My Black Privilege

“First they came for the Socialists, and I did not speak out—
Because I was not a Socialist.

Then they came for the Trade Unionists, and I did not speak out—
Because I was not a Trade Unionist.

Then they came for the Jews, and I did not speak out—
Because I was not a Jew.

Then they came for me—and there was no one left to speak for me.”


I’m beyond frustrated, disheartened and disappointed. I know that this is a hair (and occasionally family) blog. However, I simply can’t write about those things at the moment. There are too many news headlines coming from the US that make me sick, saddened and discouraged about the present and future. All lives matter, all lives are created equal, but from the series of events recently, I just don’t feel the justice system protects and serves all lives equally.

Having a son, a nephew, and thinking of my brothers and cousins. I am terrified for them. I keep having these nightmares that a male family member, could be the next Michael Brown, Mr. Garner, Lennon Lacy, Tamir Rice, Victor White, Dante Parker, Ezell Ford, Tyree Woodson, John Crawfard — That list, scary huh? These are only a handful of the incidents that don’t always make the headline. It’s obvious  that black men have a target on their back.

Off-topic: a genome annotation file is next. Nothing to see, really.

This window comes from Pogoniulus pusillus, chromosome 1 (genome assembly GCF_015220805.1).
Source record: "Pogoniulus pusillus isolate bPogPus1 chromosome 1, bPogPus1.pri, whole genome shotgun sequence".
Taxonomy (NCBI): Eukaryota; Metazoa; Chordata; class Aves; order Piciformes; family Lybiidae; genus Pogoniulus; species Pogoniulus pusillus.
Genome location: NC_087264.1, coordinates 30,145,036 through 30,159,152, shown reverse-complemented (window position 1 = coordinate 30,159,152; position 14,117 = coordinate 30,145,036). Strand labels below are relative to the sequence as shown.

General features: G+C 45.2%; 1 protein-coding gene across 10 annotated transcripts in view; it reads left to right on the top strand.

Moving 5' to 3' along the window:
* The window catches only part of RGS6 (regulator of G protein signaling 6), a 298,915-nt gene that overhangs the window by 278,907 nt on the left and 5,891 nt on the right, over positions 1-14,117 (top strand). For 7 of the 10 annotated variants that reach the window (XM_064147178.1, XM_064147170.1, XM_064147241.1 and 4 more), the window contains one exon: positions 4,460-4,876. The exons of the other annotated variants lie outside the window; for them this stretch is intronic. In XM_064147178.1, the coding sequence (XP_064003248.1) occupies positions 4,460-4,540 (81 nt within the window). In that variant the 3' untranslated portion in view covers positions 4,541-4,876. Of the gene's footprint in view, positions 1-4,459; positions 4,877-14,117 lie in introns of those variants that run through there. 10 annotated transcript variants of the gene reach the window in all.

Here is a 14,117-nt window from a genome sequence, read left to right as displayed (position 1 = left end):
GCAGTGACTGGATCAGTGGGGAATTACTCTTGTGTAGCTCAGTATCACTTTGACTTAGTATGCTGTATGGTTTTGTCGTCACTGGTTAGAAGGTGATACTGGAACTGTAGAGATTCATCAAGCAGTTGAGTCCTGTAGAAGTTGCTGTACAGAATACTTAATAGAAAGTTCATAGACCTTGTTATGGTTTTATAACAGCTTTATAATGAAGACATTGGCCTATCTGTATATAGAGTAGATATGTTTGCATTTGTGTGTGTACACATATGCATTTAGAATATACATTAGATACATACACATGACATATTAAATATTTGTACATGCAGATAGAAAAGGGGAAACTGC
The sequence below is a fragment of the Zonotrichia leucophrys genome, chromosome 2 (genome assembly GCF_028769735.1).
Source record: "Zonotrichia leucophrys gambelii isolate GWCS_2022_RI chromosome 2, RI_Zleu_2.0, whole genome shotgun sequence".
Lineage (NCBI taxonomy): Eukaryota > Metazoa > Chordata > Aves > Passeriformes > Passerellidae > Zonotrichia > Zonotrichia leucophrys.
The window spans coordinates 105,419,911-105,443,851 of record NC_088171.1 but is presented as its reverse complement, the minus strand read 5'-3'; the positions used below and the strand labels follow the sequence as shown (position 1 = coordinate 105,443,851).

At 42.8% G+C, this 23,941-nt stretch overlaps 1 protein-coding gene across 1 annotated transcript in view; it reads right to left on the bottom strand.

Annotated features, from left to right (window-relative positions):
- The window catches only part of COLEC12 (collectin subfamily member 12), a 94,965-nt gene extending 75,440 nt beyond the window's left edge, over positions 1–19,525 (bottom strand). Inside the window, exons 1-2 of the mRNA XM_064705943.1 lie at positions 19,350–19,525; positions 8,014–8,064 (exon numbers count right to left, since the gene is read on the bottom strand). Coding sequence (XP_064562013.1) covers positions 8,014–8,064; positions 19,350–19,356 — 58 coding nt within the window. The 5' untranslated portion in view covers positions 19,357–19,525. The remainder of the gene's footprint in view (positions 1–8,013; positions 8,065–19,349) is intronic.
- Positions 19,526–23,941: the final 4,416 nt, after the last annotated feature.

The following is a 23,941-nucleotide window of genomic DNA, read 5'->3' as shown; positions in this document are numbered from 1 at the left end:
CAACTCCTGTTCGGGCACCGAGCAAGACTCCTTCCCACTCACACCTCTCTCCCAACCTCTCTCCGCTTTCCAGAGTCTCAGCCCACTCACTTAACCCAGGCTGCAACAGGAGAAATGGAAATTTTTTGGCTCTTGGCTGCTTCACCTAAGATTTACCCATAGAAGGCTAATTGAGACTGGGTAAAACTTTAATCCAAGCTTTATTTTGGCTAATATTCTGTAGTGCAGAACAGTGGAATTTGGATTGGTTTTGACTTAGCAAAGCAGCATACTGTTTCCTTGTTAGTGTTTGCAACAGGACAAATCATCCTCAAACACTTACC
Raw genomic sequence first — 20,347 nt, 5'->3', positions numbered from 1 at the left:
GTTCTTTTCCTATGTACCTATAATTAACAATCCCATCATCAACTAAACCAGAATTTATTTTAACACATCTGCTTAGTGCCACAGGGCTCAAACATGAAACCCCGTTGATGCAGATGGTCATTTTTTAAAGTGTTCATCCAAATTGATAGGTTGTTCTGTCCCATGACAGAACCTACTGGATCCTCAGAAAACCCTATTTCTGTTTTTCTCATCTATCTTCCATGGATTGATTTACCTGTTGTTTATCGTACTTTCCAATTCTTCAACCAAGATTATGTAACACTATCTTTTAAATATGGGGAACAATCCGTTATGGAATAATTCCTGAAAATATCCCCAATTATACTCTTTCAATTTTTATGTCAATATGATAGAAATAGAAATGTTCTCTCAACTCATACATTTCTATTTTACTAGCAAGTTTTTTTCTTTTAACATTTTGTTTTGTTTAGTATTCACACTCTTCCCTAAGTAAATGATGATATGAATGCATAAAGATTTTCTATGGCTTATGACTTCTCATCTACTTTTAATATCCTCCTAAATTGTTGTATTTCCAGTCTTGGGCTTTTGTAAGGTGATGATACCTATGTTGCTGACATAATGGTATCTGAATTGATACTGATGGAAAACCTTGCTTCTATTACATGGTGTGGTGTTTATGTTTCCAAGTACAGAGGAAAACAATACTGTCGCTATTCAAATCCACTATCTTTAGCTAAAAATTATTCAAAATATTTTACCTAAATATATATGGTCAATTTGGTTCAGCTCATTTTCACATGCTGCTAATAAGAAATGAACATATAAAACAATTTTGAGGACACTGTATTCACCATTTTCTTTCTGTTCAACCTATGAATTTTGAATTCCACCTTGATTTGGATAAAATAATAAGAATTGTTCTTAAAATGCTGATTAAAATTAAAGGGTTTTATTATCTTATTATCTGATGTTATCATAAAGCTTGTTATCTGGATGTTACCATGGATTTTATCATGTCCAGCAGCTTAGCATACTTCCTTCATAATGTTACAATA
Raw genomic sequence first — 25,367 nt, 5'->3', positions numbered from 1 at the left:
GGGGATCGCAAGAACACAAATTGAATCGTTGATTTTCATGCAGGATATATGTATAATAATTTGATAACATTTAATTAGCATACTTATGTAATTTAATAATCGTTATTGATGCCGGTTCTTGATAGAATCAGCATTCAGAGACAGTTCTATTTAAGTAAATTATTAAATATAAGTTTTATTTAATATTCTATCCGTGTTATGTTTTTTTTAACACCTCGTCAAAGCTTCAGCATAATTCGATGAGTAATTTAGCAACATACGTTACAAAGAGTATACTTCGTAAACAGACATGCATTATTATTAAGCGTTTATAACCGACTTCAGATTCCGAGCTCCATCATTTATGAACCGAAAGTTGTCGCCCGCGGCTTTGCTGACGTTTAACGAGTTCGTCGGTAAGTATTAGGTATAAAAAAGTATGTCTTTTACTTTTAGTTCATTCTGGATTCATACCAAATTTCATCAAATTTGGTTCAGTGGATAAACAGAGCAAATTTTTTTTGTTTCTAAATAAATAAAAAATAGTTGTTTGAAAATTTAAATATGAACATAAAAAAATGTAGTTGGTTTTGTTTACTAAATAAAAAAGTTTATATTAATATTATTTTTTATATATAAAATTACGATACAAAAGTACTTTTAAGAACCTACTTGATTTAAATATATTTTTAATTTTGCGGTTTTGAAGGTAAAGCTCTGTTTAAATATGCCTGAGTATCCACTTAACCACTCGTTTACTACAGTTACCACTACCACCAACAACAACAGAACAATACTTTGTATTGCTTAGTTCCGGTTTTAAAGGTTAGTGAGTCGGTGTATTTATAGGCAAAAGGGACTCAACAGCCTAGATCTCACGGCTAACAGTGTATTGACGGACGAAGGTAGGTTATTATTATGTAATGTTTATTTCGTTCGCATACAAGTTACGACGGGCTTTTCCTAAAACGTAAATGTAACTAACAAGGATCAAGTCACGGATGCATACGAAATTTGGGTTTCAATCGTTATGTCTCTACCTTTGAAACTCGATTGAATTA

Today on my Facebook news feed, I noticed that most of my acquaintances and friends, who commented on the Garner case, whether disagreement, agreement or outrage, about the ruling, with the exception of a 1 friend, were black. While my non-black friends were writing about Christmas trees, the birth of Jimmy Fallon’s baby, Starbuck’s lattes or who wore what well. I thought to myself, I guess that’s white privilege. I was going to write this post on white privilege today. However, privilege in general is an issue. We all need to take our privileges that we benefit from and fight for those who are not given a choice to have their voices heard and thus, I’m going to look within myself and think about the privileges that I benefit from and occasionally have used to my advantage as a Black Woman.

And this isn’t one of those b*llsh*t arguments like, I get to use the N word and others can’t. I don’t condone the use of the word, don’t use it, don’t give it power and don’t think anyone should. However, using an oppressive word, in a system that is unfair and unjust, in my opinion is not a privilege to any person.